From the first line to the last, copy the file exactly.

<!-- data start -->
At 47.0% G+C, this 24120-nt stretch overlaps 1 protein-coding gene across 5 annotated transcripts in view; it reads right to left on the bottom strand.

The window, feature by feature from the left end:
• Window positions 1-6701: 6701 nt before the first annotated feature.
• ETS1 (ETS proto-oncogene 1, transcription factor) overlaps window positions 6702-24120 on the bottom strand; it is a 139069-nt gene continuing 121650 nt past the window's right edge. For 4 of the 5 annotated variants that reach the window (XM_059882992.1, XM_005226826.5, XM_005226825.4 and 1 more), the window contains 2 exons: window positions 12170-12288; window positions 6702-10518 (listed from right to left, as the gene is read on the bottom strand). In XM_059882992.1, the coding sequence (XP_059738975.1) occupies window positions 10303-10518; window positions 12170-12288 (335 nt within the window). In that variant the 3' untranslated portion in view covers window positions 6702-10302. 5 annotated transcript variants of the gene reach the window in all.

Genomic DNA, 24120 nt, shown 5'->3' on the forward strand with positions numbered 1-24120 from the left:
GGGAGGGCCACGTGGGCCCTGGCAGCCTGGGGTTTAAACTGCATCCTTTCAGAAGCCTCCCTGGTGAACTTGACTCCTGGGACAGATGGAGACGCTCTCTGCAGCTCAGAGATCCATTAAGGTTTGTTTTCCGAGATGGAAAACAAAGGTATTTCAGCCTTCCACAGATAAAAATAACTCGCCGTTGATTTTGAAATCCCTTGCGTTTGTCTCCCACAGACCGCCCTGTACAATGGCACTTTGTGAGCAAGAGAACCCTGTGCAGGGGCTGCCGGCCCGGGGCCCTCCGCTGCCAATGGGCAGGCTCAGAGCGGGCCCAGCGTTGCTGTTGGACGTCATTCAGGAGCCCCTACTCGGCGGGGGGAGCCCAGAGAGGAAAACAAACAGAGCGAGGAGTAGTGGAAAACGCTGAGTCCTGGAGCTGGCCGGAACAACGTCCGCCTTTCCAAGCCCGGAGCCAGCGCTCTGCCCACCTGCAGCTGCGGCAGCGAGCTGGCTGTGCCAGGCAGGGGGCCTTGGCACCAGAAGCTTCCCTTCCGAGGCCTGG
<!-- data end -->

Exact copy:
At 47.0% G+C, this 24120-nt stretch overlaps 1 protein-coding gene across 5 annotated transcripts in view; it reads right to left on the bottom strand.

The window, feature by feature from the left end:
• Window positions 1-6701: 6701 nt before the first annotated feature.
• ETS1 (ETS proto-oncogene 1, transcription factor) overlaps window positions 6702-24120 on the bottom strand; it is a 139069-nt gene continuing 121650 nt past the window's right edge. For 4 of the 5 annotated variants that reach the window (XM_059882992.1, XM_005226826.5, XM_005226825.4 and 1 more), the window contains 2 exons: window positions 12170-12288; window positions 6702-10518 (listed from right to left, as the gene is read on the bottom strand). In XM_059882992.1, the coding sequence (XP_059738975.1) occupies window positions 10303-10518; window positions 12170-12288 (335 nt within the window). In that variant the 3' untranslated portion in view covers window positions 6702-10302. 5 annotated transcript variants of the gene reach the window in all.

Genomic DNA, 24120 nt, shown 5'->3' on the forward strand with positions numbered 1-24120 from the left:
GGGAGGGCCACGTGGGCCCTGGCAGCCTGGGGTTTAAACTGCATCCTTTCAGAAGCCTCCCTGGTGAACTTGACTCCTGGGACAGATGGAGACGCTCTCTGCAGCTCAGAGATCCATTAAGGTTTGTTTTCCGAGATGGAAAACAAAGGTATTTCAGCCTTCCACAGATAAAAATAACTCGCCGTTGATTTTGAAATCCCTTGCGTTTGTCTCCCACAGACCGCCCTGTACAATGGCACTTTGTGAGCAAGAGAACCCTGTGCAGGGGCTGCCGGCCCGGGGCCCTCCGCTGCCAATGGGCAGGCTCAGAGCGGGCCCAGCGTTGCTGTTGGACGTCATTCAGGAGCCCCTACTCGGCGGGGGGAGCCCAGAGAGGAAAACAAACAGAGCGAGGAGTAGTGGAAAACGCTGAGTCCTGGAGCTGGCCGGAACAACGTCCGCCTTTCCAAGCCCGGAGCCAGCGCTCTGCCCACCTGCAGCTGCGGCAGCGAGCTGGCTGTGCCAGGCAGGGGGCCTTGGCACCAGAAGCTTCCCTTCCGAGGCCTGG